Skip to main content

The fiction of phenomenal intentionality

Buy Article:

$24.97 plus tax (Refund Policy)

This paper argues that there is no such thing as “phenomenal intentionality”. The arguments used by its advocates rely upon an appeal to “what it is like” (WIL) to attend on some occasion to one’s intentional state. I argue that there is an important asymmetry in the application of the WIL phenomenon to sensory and intentional states. Advocates of “phenomenal intentionality” fail to recognize this, but this asymmetry undermines their arguments for phenomenal intentionality.

The broader issue driving the advocacy of phenomenal intentionality is the belief that consciousness must somehow be implicated in intentionality. With this I agree. But because of the asymmetry of application of WIL, the path chosen by advocates of phenomenal intentionality to secure this conclusion cannot succeed. A brief overview of recent philosophy of mind explains the temptation to take this wrong path. Fortunately, there are other routes that implicate consciousness in intentionality. In consequence, though there is no phenomenal intentionality, there is a phenomenology of intentionality.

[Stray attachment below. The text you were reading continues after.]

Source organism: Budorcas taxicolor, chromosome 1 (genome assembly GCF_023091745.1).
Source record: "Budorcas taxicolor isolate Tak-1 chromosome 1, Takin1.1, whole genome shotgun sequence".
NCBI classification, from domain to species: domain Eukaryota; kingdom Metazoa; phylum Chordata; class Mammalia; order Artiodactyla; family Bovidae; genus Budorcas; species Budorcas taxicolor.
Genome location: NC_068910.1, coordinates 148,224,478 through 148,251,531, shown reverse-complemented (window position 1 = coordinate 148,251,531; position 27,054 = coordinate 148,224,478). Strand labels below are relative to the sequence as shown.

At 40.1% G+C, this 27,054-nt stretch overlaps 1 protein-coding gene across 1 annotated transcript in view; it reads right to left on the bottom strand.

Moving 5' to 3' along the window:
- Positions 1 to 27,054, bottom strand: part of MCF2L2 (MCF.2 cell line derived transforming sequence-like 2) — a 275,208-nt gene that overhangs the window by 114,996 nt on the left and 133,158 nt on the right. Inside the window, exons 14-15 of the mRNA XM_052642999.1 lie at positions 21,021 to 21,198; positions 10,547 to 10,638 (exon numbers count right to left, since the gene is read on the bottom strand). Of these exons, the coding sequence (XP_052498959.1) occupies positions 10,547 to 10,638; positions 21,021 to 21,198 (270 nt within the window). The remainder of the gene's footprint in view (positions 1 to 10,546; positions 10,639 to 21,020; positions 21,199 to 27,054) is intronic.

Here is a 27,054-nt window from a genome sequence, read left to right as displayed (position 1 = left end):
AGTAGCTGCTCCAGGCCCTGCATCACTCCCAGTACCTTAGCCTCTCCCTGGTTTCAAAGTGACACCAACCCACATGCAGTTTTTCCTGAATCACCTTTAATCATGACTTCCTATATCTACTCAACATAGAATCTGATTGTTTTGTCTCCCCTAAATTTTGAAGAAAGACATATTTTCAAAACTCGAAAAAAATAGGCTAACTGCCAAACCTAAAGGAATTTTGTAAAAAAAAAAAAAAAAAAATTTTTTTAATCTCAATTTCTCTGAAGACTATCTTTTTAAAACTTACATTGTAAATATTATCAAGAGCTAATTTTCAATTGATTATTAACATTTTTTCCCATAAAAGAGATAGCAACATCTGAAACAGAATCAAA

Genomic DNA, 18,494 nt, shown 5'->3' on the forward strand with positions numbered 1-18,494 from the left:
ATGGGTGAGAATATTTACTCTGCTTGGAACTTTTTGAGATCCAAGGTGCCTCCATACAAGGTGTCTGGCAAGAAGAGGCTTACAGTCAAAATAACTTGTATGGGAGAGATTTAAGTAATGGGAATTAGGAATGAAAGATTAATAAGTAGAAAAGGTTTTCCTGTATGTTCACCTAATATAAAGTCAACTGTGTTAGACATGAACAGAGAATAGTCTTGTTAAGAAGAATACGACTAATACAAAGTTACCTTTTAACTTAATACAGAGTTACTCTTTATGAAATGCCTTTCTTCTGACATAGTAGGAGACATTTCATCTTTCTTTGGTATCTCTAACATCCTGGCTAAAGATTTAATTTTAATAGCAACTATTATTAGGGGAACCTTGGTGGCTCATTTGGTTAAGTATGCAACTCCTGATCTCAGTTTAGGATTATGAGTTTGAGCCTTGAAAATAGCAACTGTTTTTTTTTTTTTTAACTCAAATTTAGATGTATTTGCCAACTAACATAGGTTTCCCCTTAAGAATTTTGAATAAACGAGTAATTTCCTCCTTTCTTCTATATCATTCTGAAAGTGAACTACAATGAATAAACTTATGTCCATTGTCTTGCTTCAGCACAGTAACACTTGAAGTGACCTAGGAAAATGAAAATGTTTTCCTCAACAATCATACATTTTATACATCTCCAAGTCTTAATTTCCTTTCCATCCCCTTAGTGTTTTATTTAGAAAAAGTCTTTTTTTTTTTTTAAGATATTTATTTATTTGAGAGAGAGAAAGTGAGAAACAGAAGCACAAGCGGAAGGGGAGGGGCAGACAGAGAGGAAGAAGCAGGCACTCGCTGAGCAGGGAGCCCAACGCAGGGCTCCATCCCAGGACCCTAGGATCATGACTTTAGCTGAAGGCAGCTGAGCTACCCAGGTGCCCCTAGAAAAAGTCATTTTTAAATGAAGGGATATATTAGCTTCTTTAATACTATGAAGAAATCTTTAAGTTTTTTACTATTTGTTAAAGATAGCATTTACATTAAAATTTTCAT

No Reference information available - sign in for access.
No Citation information available - sign in for access.
No Supplementary Data.
No Data/Media
No Metrics

Keywords: consciousness; first-person perspective; intentionality; phenomenal; phenomenological; “what it is like”

Document Type: Research Article

Affiliations: East Carolina University

Publication date: 2003-01-01

  • Access Key
  • Free content
  • Partial Free content
  • New content
  • Open access content
  • Partial Open access content
  • Subscribed content
  • Partial Subscribed content
  • Free trial content
Cookie Policy
Cookie Policy
Ingenta Connect website makes use of cookies so as to keep track of data that you have filled in. I am Happy with this Find out more